Traditionally, load-balancers have been predominantly used in Internet-facing situations with typical Internet protocols for environments with substantial resource utilization, either in terms of processing or bandwidth. To some extent, load-balancers have also been used to make services highly available. But for quite a while, Cisco has built load-balancing services into the IOS on some of their beefier boxes. If you happen to have some of this hardware installed on your intranet, you should consider putting it to good use.
If you need true load-balancing, odds are, you already have an appliance that provides that function. But even if you don't need load-balancing, you can still make some of your intranet services more resilient, in a rather elegant way, using the IOS Server Load Balancing (SLB) feature.
For example, let's say you have an SMTP server. Instead of disrupting mail service frequently for security patches, or other maintenance, you could configure IOS SLB for the SMTP server, and also add the SMTP service to another server. You could use either the "weight" command to put all the load on the primary box, or simply leave the backup box "out of service". Then, when it's time to do maintenance, you could start your daemon on the backup box, bring it "inservice" and take the primary server "out of service".
With this technique, you can shift just about any TCP or UDP service from one server to another totally transparently to the
If you use the "weight" command, then the backup box will actually act as a failover should the primary fail unexpectedly, but that would of course require you to continually run the service on the second box.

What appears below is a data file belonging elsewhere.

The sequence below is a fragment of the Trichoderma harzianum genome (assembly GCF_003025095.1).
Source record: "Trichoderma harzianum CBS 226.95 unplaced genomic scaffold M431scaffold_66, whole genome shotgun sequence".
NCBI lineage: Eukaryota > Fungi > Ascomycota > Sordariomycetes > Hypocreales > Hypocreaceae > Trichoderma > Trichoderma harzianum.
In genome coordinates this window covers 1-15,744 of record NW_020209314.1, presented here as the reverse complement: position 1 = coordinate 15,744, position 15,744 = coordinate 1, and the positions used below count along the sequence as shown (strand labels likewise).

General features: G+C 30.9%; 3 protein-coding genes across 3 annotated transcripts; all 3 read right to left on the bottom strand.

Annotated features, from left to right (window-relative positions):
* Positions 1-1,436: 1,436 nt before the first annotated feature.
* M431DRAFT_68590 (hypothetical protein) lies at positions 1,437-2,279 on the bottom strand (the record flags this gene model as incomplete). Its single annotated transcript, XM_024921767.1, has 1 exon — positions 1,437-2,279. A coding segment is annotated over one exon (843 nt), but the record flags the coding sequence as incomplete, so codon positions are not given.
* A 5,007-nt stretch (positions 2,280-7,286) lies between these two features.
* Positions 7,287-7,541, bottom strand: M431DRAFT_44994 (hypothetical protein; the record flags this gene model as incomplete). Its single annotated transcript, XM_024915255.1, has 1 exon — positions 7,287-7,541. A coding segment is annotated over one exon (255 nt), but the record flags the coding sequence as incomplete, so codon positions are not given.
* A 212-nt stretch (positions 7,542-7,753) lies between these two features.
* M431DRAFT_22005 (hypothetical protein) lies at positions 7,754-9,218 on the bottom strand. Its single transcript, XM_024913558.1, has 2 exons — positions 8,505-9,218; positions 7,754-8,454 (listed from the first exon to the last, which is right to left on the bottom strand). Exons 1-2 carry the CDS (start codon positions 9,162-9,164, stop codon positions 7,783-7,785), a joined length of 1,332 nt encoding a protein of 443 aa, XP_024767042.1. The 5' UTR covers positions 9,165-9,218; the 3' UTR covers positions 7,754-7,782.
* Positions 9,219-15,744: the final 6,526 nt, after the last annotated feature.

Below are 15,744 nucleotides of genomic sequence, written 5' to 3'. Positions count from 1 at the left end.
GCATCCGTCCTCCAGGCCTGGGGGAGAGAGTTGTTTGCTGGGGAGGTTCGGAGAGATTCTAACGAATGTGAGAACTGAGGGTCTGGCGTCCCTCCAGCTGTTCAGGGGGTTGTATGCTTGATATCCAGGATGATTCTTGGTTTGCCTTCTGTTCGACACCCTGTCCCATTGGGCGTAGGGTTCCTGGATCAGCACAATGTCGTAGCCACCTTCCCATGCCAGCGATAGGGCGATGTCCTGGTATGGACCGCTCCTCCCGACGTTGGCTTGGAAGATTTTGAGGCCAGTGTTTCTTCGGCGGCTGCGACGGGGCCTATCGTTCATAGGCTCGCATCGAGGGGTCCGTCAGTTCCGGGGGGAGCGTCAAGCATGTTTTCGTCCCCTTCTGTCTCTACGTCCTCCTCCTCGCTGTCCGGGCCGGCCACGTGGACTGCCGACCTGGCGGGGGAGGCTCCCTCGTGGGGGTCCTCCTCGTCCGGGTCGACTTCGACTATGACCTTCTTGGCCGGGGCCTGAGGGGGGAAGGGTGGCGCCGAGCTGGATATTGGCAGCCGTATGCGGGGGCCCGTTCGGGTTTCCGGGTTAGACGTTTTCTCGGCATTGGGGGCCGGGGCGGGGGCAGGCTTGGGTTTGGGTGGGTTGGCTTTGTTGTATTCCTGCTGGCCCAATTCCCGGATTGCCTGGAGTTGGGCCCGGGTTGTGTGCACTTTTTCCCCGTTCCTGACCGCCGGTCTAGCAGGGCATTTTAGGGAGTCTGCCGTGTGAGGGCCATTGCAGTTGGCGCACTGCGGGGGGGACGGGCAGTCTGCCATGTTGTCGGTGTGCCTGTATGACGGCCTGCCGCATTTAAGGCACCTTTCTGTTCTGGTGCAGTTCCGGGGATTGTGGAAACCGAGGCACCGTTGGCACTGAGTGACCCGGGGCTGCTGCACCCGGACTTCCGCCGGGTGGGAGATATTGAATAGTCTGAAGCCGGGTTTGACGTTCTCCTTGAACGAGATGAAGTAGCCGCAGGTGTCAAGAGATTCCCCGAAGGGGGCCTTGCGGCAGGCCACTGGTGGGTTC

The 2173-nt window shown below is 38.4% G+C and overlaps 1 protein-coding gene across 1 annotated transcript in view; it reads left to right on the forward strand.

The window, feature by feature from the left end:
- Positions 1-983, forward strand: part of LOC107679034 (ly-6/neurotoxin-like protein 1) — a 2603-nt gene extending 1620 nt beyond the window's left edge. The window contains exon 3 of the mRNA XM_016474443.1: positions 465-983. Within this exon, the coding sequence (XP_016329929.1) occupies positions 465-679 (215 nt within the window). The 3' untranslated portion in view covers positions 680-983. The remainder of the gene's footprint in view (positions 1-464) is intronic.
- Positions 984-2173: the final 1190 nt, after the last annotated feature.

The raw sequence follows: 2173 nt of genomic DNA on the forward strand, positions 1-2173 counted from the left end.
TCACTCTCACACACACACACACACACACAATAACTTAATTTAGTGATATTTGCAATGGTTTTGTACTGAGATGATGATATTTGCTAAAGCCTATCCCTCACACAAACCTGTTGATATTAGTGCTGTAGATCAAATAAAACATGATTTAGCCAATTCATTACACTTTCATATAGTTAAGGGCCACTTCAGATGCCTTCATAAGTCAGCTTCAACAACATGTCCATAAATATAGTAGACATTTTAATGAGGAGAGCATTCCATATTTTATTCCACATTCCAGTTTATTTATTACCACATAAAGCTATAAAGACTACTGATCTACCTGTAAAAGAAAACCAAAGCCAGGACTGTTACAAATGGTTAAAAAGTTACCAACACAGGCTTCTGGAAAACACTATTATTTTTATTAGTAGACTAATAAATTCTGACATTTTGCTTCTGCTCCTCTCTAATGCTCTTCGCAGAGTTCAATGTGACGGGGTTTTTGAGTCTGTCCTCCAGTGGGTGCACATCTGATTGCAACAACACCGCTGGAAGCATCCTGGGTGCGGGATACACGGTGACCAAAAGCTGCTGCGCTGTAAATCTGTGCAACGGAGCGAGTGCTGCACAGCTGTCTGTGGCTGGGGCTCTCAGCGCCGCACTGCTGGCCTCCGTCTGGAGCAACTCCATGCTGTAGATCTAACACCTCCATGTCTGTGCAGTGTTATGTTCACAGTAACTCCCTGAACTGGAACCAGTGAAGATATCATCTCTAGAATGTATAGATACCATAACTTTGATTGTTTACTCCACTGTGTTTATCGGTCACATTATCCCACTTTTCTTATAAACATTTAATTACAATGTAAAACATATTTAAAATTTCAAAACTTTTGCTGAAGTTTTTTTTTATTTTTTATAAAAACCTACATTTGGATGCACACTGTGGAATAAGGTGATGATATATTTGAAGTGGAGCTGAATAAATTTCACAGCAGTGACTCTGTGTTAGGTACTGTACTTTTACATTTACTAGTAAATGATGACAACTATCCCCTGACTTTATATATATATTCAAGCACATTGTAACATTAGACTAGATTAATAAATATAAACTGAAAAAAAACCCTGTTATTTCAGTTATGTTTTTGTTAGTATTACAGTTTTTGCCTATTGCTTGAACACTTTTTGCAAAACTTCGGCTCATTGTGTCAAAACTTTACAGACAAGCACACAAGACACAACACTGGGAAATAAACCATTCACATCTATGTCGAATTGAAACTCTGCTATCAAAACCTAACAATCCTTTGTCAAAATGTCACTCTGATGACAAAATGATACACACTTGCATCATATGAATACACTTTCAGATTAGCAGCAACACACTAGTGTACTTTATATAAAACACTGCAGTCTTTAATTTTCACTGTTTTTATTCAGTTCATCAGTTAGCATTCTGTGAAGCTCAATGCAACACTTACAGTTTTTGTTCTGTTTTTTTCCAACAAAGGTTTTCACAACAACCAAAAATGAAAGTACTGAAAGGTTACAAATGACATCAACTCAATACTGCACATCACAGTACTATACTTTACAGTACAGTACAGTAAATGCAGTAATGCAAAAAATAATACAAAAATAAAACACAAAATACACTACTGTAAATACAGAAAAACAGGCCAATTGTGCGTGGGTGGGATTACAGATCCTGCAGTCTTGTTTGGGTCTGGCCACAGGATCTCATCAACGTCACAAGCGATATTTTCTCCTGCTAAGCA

Again, this functionality isn't really anything new, but many administrators don't realize the feature exists on their switch or router hardware and can be configured without purchasing a load-balancing appliance and designing some overly complex solution. Many readers will already have large server farms connected to 6500 or 7200 series devices and you should consider configuring the switch to support this even if you don't have a backup configured.
This is especially valuable in situations where you have multiple applications on a single box, because it gives you some flexibility when one application fails and requires a reboot, but you really don't want to disrupt service to the other applications.
Tom Lancaster, CCIE# 8829 CNX# 1105, is a consultant with 15 years experience in the networking industry, and co-author of several books on networking, most recently, CCSPTM: Secure PIX and Secure VPN Study Guide published by Sybex.
This was first published in April 2005